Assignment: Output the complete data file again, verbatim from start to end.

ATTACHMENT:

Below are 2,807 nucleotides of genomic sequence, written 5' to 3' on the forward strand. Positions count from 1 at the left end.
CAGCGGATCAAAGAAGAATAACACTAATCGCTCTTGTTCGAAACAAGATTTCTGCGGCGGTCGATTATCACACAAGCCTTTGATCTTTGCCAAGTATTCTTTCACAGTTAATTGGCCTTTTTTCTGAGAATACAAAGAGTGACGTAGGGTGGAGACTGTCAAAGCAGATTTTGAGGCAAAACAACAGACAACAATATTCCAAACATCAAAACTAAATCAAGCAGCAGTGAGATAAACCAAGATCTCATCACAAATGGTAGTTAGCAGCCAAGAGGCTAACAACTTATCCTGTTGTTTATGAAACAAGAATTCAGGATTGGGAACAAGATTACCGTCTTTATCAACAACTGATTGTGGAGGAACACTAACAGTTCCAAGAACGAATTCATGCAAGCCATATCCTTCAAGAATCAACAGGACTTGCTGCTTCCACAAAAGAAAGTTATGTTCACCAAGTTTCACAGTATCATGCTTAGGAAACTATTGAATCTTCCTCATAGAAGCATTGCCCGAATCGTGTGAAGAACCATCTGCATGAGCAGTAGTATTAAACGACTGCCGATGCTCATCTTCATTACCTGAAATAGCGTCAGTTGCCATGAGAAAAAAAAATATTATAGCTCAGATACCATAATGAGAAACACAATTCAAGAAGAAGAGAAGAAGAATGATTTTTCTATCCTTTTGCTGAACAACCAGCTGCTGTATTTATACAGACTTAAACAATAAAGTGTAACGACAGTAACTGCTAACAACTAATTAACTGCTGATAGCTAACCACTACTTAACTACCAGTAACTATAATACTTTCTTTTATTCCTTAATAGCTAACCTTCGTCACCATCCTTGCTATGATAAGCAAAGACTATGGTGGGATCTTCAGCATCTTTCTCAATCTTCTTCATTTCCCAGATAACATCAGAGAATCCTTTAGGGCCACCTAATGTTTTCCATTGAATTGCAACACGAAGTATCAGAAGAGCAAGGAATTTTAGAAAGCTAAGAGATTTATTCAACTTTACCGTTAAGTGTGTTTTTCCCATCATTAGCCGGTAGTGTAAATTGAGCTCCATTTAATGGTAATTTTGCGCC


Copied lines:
Below are 2,807 nucleotides of genomic sequence, written 5' to 3' on the forward strand. Positions count from 1 at the left end.
CAGCGGATCAAAGAAGAATAACACTAATCGCTCTTGTTCGAAACAAGATTTCTGCGGCGGTCGATTATCACACAAGCCTTTGATCTTTGCCAAGTATTCTTTCACAGTTAATTGGCCTTTTTTCTGAGAATACAAAGAGTGACGTAGGGTGGAGACTGTCAAAGCAGATTTTGAGGCAAAACAACAGACAACAATATTCCAAACATCAAAACTAAATCAAGCAGCAGTGAGATAAACCAAGATCTCATCACAAATGGTAGTTAGCAGCCAAGAGGCTAACAACTTATCCTGTTGTTTATGAAACAAGAATTCAGGATTGGGAACAAGATTACCGTCTTTATCAACAACTGATTGTGGAGGAACACTAACAGTTCCAAGAACGAATTCATGCAAGCCATATCCTTCAAGAATCAACAGGACTTGCTGCTTCCACAAAAGAAAGTTATGTTCACCAAGTTTCACAGTATCATGCTTAGGAAACTATTGAATCTTCCTCATAGAAGCATTGCCCGAATCGTGTGAAGAACCATCTGCATGAGCAGTAGTATTAAACGACTGCCGATGCTCATCTTCATTACCTGAAATAGCGTCAGTTGCCATGAGAAAAAAAAATATTATAGCTCAGATACCATAATGAGAAACACAATTCAAGAAGAAGAGAAGAAGAATGATTTTTCTATCCTTTTGCTGAACAACCAGCTGCTGTATTTATACAGACTTAAACAATAAAGTGTAACGACAGTAACTGCTAACAACTAATTAACTGCTGATAGCTAACCACTACTTAACTACCAGTAACTATAATACTTTCTTTTATTCCTTAATAGCTAACCTTCGTCACCATCCTTGCTATGATAAGCAAAGACTATGGTGGGATCTTCAGCATCTTTCTCAATCTTCTTCATTTCCCAGATAACATCAGAGAATCCTTTAGGGCCACCTAATGTTTTCCATTGAATTGCAACACGAAGTATCAGAAGAGCAAGGAATTTTAGAAAGCTAAGAGATTTATTCAACTTTACCGTTAAGTGTGTTTTTCCCATCATTAGCCGGTAGTGTAAATTGAGCTCCATTTAATGGTAATTTTGCGCC